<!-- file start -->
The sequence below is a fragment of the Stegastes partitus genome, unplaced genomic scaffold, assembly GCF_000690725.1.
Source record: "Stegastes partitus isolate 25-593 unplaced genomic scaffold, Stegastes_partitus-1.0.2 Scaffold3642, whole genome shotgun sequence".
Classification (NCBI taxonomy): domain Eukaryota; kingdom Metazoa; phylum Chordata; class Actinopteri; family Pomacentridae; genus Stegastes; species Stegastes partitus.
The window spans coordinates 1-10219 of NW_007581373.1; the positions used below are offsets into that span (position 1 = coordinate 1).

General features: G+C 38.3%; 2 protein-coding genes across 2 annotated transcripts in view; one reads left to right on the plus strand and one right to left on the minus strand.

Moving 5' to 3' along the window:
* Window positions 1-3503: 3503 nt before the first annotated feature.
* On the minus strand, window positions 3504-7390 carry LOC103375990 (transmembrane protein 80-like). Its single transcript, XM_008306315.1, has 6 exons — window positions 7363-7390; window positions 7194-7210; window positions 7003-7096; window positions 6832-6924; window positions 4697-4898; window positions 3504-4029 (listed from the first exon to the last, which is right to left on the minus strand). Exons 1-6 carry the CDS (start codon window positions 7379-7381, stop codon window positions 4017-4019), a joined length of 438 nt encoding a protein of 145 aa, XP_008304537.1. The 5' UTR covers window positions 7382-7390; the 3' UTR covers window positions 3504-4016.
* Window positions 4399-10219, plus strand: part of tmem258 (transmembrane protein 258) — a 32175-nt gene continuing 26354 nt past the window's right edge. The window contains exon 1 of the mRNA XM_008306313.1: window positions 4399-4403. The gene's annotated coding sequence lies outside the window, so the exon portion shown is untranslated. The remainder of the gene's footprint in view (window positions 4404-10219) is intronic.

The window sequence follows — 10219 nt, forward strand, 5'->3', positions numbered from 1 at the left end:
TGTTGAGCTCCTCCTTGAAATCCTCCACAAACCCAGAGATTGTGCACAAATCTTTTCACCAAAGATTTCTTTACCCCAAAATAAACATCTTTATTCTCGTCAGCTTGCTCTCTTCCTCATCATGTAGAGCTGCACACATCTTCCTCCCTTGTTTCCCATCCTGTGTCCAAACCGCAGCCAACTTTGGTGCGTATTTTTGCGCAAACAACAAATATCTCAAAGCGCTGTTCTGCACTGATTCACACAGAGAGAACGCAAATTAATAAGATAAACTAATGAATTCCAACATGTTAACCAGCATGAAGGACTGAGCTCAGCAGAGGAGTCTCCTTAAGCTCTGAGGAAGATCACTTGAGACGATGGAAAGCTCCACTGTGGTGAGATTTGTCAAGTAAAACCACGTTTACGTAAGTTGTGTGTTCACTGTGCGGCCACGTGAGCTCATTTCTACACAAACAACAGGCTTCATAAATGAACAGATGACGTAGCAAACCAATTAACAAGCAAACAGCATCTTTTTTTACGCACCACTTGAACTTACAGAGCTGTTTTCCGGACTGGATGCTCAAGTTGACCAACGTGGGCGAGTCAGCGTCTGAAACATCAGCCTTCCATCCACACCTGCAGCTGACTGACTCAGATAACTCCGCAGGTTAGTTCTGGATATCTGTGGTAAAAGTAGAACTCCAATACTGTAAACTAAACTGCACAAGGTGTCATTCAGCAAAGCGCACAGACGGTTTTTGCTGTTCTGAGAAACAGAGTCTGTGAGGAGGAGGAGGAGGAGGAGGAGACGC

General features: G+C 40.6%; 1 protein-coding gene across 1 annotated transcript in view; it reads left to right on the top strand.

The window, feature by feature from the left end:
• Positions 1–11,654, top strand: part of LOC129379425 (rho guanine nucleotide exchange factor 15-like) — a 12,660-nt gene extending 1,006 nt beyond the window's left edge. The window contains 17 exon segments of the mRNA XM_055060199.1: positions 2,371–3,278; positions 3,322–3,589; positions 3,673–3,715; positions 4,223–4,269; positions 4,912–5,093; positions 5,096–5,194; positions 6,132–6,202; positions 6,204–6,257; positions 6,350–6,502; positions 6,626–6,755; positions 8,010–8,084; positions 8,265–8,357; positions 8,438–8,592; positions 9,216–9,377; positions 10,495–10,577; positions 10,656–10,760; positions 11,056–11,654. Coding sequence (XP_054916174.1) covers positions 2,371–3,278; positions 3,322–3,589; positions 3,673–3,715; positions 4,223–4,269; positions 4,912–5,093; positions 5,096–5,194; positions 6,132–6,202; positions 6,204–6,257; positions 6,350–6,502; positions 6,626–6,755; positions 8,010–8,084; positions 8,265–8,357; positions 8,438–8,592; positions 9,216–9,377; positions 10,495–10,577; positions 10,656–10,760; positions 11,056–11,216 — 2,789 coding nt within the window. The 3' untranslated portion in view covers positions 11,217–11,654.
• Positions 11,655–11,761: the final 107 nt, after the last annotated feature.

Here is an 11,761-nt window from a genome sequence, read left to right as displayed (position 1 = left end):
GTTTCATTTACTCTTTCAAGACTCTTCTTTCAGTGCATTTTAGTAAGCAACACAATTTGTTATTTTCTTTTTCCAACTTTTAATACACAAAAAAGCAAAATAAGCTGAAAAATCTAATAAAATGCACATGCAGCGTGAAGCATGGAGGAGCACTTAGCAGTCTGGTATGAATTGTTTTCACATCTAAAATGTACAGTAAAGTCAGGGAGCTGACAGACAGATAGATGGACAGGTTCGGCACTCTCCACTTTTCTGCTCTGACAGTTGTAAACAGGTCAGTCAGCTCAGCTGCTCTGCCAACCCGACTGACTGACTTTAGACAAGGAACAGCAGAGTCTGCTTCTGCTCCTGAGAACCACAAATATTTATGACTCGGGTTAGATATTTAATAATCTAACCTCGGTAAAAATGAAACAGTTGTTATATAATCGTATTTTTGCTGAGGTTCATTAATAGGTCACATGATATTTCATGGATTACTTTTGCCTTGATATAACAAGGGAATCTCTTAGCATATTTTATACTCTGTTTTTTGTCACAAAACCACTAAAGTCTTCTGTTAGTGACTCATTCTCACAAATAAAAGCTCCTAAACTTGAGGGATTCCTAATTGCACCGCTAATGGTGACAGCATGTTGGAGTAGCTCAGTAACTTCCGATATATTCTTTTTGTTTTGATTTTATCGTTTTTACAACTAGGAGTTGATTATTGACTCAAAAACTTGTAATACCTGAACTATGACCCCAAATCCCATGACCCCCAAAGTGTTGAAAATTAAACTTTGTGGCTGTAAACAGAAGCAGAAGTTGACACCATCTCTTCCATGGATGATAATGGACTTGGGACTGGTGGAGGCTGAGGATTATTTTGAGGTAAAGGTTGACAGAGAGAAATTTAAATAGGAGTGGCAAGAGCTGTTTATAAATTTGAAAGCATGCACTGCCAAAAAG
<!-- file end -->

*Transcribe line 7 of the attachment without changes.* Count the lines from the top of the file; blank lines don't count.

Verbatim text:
* Window positions 1-3503: 3503 nt before the first annotated feature.